The History of The Trumpet

The Trumpet is not the proper name of the pub, but a 'nickname'. It's real name is 'The Royal Exchange'.  

It's history dates back to 1830, at which time it was a domestic house and butcher's shop until the then Duke of Wellington granted to the householder (on payment of a fee), the right to sell ale and beer from his premises. As it was a butcher's shop, it became known as 'The Butcher's Arms'.

In later years it became known as 'The Royal Exchange'.

An 'Exchange' was a place where people who could not pay their taxes in cash, could 'exchange' their various products for their market value (or tax value) with His Majesty's  Collector of Taxes, and so pay off their tax debts to His Majesty the King.

It is almost certain that there is a pub of this name in every English town or city.

How it acquired the name 'The Trumpet' is a rather 'naughty' story and cannot be revealed in a 'family' orientated Web page, but can be read on a poster in the pub itself (you have to visit to find out !).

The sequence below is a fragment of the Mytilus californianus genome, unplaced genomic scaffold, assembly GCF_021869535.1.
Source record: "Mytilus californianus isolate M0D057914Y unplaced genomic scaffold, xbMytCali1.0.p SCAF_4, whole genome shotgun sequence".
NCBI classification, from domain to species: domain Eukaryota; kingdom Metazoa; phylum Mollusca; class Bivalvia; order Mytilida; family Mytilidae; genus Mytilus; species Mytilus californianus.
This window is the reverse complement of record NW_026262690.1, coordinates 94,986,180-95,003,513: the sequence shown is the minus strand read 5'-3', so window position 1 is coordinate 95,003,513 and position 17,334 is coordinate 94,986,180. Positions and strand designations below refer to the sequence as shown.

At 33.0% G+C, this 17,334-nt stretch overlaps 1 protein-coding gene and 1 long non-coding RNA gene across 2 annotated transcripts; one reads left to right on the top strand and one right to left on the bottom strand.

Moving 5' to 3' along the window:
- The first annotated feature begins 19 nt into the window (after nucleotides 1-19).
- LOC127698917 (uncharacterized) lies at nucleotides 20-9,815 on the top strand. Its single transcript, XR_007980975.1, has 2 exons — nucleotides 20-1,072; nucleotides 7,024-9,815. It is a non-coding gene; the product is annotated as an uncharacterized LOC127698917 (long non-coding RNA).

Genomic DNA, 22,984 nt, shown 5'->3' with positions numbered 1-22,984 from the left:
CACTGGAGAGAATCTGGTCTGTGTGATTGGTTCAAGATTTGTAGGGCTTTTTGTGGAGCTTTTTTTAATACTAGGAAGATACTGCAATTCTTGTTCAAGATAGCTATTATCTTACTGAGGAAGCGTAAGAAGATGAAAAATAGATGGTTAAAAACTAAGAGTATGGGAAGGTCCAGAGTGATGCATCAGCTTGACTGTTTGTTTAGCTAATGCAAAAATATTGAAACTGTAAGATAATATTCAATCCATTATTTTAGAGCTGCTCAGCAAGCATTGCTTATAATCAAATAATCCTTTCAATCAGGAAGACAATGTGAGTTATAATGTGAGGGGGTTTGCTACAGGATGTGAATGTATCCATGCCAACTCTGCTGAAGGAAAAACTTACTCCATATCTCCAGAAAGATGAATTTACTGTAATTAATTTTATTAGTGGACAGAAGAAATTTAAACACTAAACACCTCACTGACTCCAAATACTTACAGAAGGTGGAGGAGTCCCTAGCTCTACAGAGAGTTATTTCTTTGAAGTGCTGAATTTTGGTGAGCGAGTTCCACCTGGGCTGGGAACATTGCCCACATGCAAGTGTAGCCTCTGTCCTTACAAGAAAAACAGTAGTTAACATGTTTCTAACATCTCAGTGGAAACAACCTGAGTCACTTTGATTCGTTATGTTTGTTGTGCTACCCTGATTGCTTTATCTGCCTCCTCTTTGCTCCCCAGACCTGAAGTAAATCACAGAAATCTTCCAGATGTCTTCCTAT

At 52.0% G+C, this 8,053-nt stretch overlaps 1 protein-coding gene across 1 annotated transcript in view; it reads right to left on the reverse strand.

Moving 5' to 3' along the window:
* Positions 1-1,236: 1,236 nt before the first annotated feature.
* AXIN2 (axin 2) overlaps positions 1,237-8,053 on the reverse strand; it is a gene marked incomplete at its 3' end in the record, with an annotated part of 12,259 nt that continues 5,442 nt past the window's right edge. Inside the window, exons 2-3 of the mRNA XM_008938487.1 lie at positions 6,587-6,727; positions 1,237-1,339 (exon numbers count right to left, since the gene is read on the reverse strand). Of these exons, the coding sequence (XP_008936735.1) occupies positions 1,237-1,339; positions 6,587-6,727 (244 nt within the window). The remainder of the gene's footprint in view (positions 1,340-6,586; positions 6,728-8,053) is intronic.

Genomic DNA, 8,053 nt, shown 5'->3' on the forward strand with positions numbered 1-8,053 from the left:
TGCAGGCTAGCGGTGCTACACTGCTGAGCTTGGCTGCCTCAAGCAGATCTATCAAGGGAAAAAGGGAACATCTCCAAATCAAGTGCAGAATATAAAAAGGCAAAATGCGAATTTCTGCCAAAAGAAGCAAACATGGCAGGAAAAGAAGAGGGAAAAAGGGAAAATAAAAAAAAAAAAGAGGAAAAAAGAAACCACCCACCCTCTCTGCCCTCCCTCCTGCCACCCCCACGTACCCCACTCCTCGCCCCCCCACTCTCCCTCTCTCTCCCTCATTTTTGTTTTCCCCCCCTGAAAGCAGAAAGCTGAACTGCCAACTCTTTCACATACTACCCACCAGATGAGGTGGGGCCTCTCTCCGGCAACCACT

Jazz started here under the ownership of one 'Les Megson' in the late 50's-early 60's,

 who, as the pub was usually not very busy, used to play his jazz records at
 quite a high volume, simply because he loved jazz!.

 

 

 

This  music was heard by a very talented pianist/instrumentalist who lived just over the road from the pub, Tommy Burton, who offered to play there free, just for the fun of it. All he got paid was the money that people donated on a collection tray, and this tradition still exists.

 

 

About the same time as Tommy, along came another very fine pianist and raconteur,  Reg Keirle to supplement him. People started to get interested in this music, and musicians also started to turn up with their respective instruments to 'sit in'. It became in effect a 'jam session'.

 

 

 

 Pop-group Slade were also local lads, and were very often to be found in the 'Trumpet', and the pub is still their official 'fan' club base with meetings every so often.

Soon, one night became two, and two became three, and so on, and now jazz is available seven nights a week , plus Sunday lunch time. (all of it free, all that is asked is a donation on the collection tray)